It's Climate Change I tell'ya!! IT'S CLIMATE CHANGE!!

taxme

Council Member
Feb 11, 2020
1,312
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i understand what you mean however if species continue to become extinct it can gradually effect the ecosystem.

Good old mother nature will always find ways to balance things out. You need to have more faith in good old mom. (y)

Just think about all of the natural disasters that have been going on since time began. Hurricanes, floods, you name it, have all done great damage to the environment but after all that the earth and life is still here and thriving. All of this climate change nonsense is just more lies and bullshit coming from the same bunch of fear mongering buffoons and idiots that brought us the covid lie and hoax.

People need to stop listening to those dumb ass bought and sold off lying politicians and the fake corporate lying media. They both lie. Our politicians have nothing to offer we the people but doom and gloom. When ever our politicians get involved with anything, everything they do or say or touch ends up going into a state of mayhem and chaos, and not to forget as to what ever they do ends up costing the taxpayer's hundreds of billions of their tax dollars. Politicians have truly become enemy #1 of we the people. We the people need to come up with a better system of government than what we have today. It's not working anymore. (y)
 

taxme

Council Member
Feb 11, 2020
1,312
581
113
Is Greta's 15 minutes not up yet?

Rumor has it that the useful idiot has been given an extra fifteen minutes of fame to really blow it. The useful idiot will soon have served her time and soon should be replaced with another blah-blah-blah useful idiot. The world is full of blah-blah useful idiots who are all to ready to serve and take their orders from the globalist elite. (n)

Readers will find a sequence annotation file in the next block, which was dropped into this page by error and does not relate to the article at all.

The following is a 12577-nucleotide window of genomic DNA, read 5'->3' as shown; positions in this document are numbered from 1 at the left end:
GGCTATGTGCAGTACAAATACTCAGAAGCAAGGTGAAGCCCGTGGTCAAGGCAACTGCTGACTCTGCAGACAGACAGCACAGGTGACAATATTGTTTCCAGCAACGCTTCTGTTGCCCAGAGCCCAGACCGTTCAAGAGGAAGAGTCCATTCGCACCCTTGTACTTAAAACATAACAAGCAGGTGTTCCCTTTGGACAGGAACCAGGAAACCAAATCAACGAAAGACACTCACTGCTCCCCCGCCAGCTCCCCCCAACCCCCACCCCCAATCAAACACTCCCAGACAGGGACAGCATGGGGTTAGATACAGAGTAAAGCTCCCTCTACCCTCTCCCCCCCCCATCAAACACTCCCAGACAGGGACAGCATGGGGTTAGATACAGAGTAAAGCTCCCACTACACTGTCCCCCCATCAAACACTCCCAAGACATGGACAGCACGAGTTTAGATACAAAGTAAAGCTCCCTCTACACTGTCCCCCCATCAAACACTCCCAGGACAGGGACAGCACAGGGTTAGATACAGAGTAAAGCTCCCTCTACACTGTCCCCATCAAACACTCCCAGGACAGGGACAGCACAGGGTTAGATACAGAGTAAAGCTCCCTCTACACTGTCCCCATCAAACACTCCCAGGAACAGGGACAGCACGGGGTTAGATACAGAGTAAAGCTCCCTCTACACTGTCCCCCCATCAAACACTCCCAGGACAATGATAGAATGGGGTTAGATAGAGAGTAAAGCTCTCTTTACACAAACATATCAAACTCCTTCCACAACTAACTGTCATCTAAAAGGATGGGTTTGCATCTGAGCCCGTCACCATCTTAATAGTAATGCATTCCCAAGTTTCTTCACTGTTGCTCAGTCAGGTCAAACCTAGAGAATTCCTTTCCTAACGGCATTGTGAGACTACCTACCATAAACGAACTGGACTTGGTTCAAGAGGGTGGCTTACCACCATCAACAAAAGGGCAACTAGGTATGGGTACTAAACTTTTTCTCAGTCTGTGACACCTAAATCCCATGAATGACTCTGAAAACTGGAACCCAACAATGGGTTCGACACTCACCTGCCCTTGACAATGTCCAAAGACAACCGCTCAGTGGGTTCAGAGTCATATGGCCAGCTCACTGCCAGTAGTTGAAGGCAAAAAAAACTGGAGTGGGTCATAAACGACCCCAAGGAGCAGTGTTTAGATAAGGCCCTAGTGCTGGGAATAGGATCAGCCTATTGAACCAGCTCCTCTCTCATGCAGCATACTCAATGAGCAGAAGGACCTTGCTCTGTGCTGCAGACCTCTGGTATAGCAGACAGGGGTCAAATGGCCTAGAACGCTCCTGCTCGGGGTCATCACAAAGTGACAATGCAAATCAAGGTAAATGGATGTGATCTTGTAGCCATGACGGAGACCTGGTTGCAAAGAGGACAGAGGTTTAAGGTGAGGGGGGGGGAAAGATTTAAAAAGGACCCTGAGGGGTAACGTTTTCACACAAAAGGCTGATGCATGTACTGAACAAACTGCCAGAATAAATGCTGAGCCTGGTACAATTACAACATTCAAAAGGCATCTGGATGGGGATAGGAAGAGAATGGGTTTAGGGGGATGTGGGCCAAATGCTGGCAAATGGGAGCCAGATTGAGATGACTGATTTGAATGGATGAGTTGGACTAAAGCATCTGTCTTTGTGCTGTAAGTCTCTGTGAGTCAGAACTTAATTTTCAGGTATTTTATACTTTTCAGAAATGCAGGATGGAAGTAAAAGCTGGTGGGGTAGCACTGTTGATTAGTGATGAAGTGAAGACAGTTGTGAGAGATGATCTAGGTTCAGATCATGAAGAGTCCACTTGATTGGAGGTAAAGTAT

taxme

Council Member
Feb 11, 2020
1,312
581
113
Our federal government wants to bring in 500,000 people per year , it is not climate change . Every house , factory , farm , road etc. Cuts a little out of the natural state .

But of course I am pretty sure that all of those 500,000 new third world immigrants will not have any effect on the climate or environment, right? :ROFLMAO:
 

pgs

Hall of Fame Member
Nov 29, 2008
21,795
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B.C.
With CPP you do realize don't you that it depends entirely on how much you contributed what you make when you actually collect. So some may get $750, others more & others less.
I was referring g toOAS .
 

spaminator

Hall of Fame Member
Oct 26, 2009
29,197
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Trio win physics Nobel for work deciphering chaotic climate
Author of the article:Reuters
Reuters
Niklas Pollard and Ludwig Burger and Simon Johnson
Publishing date:Oct 05, 2021 • 17 hours ago • 3 minute read • Join the conversation
Princeton University meteorologist Professor Syukuro Manabe, who won a share of the 2021 Nobel Prize in physics, talks in his home in Princeton, N.J., Oct. 5, 2021.
Princeton University meteorologist Professor Syukuro Manabe, who won a share of the 2021 Nobel Prize in physics, talks in his home in Princeton, N.J., Oct. 5, 2021. PHOTO BY MIKE SEGAR /REUTERS
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STOCKHOLM — Japanese-born American Syukuro Manabe, German Klaus Hasselmann and Italian Giorgio Parisi won the 2021 Nobel Prize in Physics on Tuesday for work that helps understand complex physical systems such as Earth’s changing climate.

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In a decision hailed by the UN weather agency as a sign of a consensus forming around man-made global warming, one half of the 10-million Swedish crown ($1.44 million) prize goes in equal parts to Manabe, 90, and Hasselmann, 89, for modeling earth’s climate and reliably predicting global warming.


The other half goes to Parisi for discovering in the early 1980s “hidden rules” behind seemingly random movements and swirls in gases or liquids that can also be applied to aspects of neuroscience, machine learning and starling flight formations.